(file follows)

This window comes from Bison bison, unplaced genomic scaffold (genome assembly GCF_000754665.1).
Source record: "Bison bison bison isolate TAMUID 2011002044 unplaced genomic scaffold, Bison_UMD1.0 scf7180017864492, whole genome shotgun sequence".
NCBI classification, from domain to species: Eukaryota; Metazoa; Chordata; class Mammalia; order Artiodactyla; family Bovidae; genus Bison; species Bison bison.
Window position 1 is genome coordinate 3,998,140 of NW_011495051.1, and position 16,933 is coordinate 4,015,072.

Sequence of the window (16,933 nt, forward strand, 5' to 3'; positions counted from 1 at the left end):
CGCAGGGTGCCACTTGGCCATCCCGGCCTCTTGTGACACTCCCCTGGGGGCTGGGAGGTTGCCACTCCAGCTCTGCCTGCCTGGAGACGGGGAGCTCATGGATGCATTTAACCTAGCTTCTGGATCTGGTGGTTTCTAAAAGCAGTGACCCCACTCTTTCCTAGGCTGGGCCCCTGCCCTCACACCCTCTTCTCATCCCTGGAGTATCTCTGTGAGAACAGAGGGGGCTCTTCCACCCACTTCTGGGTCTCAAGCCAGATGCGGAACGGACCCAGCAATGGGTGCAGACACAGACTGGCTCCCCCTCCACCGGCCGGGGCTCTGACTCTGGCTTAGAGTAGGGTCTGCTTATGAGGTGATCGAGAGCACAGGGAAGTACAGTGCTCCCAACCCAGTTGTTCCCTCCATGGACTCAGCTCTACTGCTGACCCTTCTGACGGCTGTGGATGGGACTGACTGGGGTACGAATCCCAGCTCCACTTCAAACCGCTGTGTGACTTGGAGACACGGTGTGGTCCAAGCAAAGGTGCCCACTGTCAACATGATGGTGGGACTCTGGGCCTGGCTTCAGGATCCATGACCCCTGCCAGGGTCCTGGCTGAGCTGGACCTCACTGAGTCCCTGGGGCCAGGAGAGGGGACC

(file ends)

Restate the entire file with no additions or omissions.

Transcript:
This window comes from Bison bison, unplaced genomic scaffold (genome assembly GCF_000754665.1).
Source record: "Bison bison bison isolate TAMUID 2011002044 unplaced genomic scaffold, Bison_UMD1.0 scf7180017864492, whole genome shotgun sequence".
NCBI classification, from domain to species: Eukaryota; Metazoa; Chordata; class Mammalia; order Artiodactyla; family Bovidae; genus Bison; species Bison bison.
Window position 1 is genome coordinate 3,998,140 of NW_011495051.1, and position 16,933 is coordinate 4,015,072.

Sequence of the window (16,933 nt, forward strand, 5' to 3'; positions counted from 1 at the left end):
CGCAGGGTGCCACTTGGCCATCCCGGCCTCTTGTGACACTCCCCTGGGGGCTGGGAGGTTGCCACTCCAGCTCTGCCTGCCTGGAGACGGGGAGCTCATGGATGCATTTAACCTAGCTTCTGGATCTGGTGGTTTCTAAAAGCAGTGACCCCACTCTTTCCTAGGCTGGGCCCCTGCCCTCACACCCTCTTCTCATCCCTGGAGTATCTCTGTGAGAACAGAGGGGGCTCTTCCACCCACTTCTGGGTCTCAAGCCAGATGCGGAACGGACCCAGCAATGGGTGCAGACACAGACTGGCTCCCCCTCCACCGGCCGGGGCTCTGACTCTGGCTTAGAGTAGGGTCTGCTTATGAGGTGATCGAGAGCACAGGGAAGTACAGTGCTCCCAACCCAGTTGTTCCCTCCATGGACTCAGCTCTACTGCTGACCCTTCTGACGGCTGTGGATGGGACTGACTGGGGTACGAATCCCAGCTCCACTTCAAACCGCTGTGTGACTTGGAGACACGGTGTGGTCCAAGCAAAGGTGCCCACTGTCAACATGATGGTGGGACTCTGGGCCTGGCTTCAGGATCCATGACCCCTGCCAGGGTCCTGGCTGAGCTGGACCTCACTGAGTCCCTGGGGCCAGGAGAGGGGACC